Texting: A Modern Pitfall for Relationships

“what are you up to?”

     “nothing”

“how was your day?”

     “fine”

“what are you doing later?”

    “no plans” 

“are you mad at me?”…

As we become a more technology based society, our relationships are scrambling to catch up with “how to” rules and norms. We haven’t gotten it all figured out yet. I frequently see examples of where texting makes relationships more confusing. 

Dating 
There is a new phase of a relationships. Before dating or talking, there is texting. You and your new interest begin a texting relationship where you have a continuous dialogue throughout the day. Supposedly, this is a low-key way to get to know someone. However, think about what you do: you only send the your best thoughts, you carefully edit yourself, you think about your response received before hitting send, you time your reply to seem interested but not too available. We present a carefully choreographed version of ourselves. Its safe to assume that the other person is doing the same thing. Then after a few dates, you might start to get the added curve ball that the text and real life version of your new interest don’t line up.

The solution: Texting as a primary means of communication earlier in a relationship isn’t inherently a bad thing. You just have to know the game. Know that texting doesn’t substitute for getting to know someone in person. If you do detect a difference between texting and in-person, likely the in-person is most accurate.  Know that by texting throughout the day, you are letting someone in your life. Be sure that you want to invest yourself in this way.  

New Relationships. 
Likely through the texting phase, you have developed expectations that you or your partner should respond to a text in a certain amount of time. Maybe 5 minutes, within the hour, whatever has become your norm. However, the truth is that we make ourselves very available at the start of a relationship and for most people this level isn’t sustainable indefinitely. Later when someone doesn’t text back in their normal time, its interpreted as a problem: she is losing interest, he is mad at me, she didn’t like what I just said.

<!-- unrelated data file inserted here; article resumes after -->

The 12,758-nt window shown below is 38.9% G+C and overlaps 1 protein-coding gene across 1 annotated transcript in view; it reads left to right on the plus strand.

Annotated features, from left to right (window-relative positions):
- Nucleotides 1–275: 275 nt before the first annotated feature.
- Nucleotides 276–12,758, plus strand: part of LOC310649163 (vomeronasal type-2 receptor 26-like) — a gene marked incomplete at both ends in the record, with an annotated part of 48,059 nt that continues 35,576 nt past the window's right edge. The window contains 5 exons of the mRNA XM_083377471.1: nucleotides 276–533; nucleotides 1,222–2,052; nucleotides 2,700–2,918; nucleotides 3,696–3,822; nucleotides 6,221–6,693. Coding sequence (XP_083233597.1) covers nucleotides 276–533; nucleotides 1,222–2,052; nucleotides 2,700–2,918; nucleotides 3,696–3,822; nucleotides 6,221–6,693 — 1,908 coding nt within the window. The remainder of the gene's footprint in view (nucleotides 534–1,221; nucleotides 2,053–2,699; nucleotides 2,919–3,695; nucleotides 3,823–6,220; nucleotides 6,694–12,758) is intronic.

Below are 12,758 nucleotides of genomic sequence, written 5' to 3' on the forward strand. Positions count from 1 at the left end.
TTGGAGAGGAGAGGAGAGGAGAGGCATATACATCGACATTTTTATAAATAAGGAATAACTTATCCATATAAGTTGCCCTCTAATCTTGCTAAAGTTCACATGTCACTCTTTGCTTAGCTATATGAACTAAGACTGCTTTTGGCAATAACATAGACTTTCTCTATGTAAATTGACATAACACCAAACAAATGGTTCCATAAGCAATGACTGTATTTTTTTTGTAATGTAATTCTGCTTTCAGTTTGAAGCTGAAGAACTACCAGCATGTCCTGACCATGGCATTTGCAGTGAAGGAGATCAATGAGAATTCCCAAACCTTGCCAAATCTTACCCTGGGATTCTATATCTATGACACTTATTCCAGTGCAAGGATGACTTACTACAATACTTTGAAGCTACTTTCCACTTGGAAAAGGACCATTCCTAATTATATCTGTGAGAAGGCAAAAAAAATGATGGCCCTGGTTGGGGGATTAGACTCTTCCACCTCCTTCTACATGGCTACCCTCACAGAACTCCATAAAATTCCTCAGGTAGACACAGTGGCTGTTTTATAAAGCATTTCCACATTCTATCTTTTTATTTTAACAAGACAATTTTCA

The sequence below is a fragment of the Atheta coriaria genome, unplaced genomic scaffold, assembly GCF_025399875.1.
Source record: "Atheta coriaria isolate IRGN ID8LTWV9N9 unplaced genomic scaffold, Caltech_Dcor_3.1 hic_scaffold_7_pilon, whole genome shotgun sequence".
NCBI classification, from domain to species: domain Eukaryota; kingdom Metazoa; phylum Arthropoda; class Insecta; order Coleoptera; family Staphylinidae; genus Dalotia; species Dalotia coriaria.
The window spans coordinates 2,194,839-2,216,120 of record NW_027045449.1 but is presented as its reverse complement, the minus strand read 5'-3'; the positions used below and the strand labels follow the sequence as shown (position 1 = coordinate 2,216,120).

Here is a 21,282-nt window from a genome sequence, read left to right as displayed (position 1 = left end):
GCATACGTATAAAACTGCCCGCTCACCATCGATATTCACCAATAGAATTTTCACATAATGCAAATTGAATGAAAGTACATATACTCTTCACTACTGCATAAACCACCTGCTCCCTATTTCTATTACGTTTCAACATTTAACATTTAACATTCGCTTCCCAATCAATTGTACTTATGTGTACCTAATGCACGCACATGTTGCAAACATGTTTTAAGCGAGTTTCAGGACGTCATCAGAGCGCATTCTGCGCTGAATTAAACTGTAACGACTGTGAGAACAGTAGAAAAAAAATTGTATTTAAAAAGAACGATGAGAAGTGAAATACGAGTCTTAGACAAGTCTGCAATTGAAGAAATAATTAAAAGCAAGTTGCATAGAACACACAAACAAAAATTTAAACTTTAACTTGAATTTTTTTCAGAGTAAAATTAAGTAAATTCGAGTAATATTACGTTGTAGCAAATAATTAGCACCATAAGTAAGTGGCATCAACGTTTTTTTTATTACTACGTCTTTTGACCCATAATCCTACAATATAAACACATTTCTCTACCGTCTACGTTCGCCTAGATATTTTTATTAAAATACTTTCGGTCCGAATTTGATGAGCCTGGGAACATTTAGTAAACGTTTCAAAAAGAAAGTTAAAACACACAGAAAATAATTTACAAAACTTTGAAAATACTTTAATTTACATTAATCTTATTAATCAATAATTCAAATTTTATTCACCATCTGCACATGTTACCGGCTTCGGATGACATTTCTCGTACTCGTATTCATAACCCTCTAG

The solution: Consider more than one explanation. The above options might be true or it might be much more benign. Don’t come to a conclusion about the other person’s intentions based on few texts. 

Established Relationship. 
Now enters the dreaded texting fights. The main problem with texting to address an issue is that you have eliminated 80% of your information. (Communication is 80% non-verbal and 20% verbal).  Over text, we do a LOT more interpreting than we do in person and we are less likely to question our interpretation because you don’t get that in-person feedback. Also, we are often a little braver when we don’t have to deal with people’s reaction face to face. So you might not restrain yourself via text in the way you would in person. Add to all that, when the fight is over you have a digital copy of all the regrettable things that each other said to pull back up at a later date.